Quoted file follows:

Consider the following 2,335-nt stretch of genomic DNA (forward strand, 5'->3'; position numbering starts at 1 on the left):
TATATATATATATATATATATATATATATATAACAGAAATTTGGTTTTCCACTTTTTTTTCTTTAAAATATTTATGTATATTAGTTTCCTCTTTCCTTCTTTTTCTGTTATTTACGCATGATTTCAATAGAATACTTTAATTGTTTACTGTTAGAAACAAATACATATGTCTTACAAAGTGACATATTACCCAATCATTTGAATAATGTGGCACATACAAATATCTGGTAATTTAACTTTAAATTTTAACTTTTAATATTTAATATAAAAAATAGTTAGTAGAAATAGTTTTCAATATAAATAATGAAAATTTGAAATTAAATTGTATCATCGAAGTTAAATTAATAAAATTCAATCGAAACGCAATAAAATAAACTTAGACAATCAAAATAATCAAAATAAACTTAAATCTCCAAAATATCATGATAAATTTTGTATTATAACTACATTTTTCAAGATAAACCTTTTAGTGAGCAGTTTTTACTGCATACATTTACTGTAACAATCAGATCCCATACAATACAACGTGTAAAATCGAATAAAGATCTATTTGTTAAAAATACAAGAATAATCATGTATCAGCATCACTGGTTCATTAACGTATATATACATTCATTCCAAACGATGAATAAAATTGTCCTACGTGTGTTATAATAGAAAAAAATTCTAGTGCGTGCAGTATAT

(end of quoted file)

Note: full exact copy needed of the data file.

Consider the following 2,335-nt stretch of genomic DNA (forward strand, 5'->3'; position numbering starts at 1 on the left):
TATATATATATATATATATATATATATATATAACAGAAATTTGGTTTTCCACTTTTTTTTCTTTAAAATATTTATGTATATTAGTTTCCTCTTTCCTTCTTTTTCTGTTATTTACGCATGATTTCAATAGAATACTTTAATTGTTTACTGTTAGAAACAAATACATATGTCTTACAAAGTGACATATTACCCAATCATTTGAATAATGTGGCACATACAAATATCTGGTAATTTAACTTTAAATTTTAACTTTTAATATTTAATATAAAAAATAGTTAGTAGAAATAGTTTTCAATATAAATAATGAAAATTTGAAATTAAATTGTATCATCGAAGTTAAATTAATAAAATTCAATCGAAACGCAATAAAATAAACTTAGACAATCAAAATAATCAAAATAAACTTAAATCTCCAAAATATCATGATAAATTTTGTATTATAACTACATTTTTCAAGATAAACCTTTTAGTGAGCAGTTTTTACTGCATACATTTACTGTAACAATCAGATCCCATACAATACAACGTGTAAAATCGAATAAAGATCTATTTGTTAAAAATACAAGAATAATCATGTATCAGCATCACTGGTTCATTAACGTATATATACATTCATTCCAAACGATGAATAAAATTGTCCTACGTGTGTTATAATAGAAAAAAATTCTAGTGCGTGCAGTATAT